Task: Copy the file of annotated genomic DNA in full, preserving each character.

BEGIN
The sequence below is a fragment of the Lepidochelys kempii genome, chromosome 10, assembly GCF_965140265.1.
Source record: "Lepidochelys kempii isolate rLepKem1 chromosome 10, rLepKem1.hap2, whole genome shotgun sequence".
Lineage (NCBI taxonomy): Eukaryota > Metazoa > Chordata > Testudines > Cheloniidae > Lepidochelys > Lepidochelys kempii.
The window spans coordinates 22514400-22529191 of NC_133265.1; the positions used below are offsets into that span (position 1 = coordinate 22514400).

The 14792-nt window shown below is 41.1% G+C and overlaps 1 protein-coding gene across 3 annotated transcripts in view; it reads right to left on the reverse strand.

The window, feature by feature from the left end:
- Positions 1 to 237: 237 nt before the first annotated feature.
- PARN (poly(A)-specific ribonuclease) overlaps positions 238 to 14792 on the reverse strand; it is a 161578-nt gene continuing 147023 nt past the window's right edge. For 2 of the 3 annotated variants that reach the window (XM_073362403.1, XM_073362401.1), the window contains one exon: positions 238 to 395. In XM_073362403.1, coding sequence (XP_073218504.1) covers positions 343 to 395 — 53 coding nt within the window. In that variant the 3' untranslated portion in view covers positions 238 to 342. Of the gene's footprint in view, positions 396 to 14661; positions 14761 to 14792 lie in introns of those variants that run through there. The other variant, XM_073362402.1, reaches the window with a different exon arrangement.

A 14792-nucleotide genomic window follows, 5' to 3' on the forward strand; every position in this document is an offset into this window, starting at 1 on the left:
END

The sequence below is a fragment of the Lepidochelys kempii genome, chromosome 10, assembly GCF_965140265.1.
Source record: "Lepidochelys kempii isolate rLepKem1 chromosome 10, rLepKem1.hap2, whole genome shotgun sequence".
Lineage (NCBI taxonomy): Eukaryota > Metazoa > Chordata > Testudines > Cheloniidae > Lepidochelys > Lepidochelys kempii.
The window spans coordinates 22514400-22529191 of NC_133265.1; the positions used below are offsets into that span (position 1 = coordinate 22514400).

The 14792-nt window shown below is 41.1% G+C and overlaps 1 protein-coding gene across 3 annotated transcripts in view; it reads right to left on the reverse strand.

The window, feature by feature from the left end:
- Positions 1 to 237: 237 nt before the first annotated feature.
- PARN (poly(A)-specific ribonuclease) overlaps positions 238 to 14792 on the reverse strand; it is a 161578-nt gene continuing 147023 nt past the window's right edge. For 2 of the 3 annotated variants that reach the window (XM_073362403.1, XM_073362401.1), the window contains one exon: positions 238 to 395. In XM_073362403.1, coding sequence (XP_073218504.1) covers positions 343 to 395 — 53 coding nt within the window. In that variant the 3' untranslated portion in view covers positions 238 to 342. Of the gene's footprint in view, positions 396 to 14661; positions 14761 to 14792 lie in introns of those variants that run through there. The other variant, XM_073362402.1, reaches the window with a different exon arrangement.

A 14792-nucleotide genomic window follows, 5' to 3' on the forward strand; every position in this document is an offset into this window, starting at 1 on the left: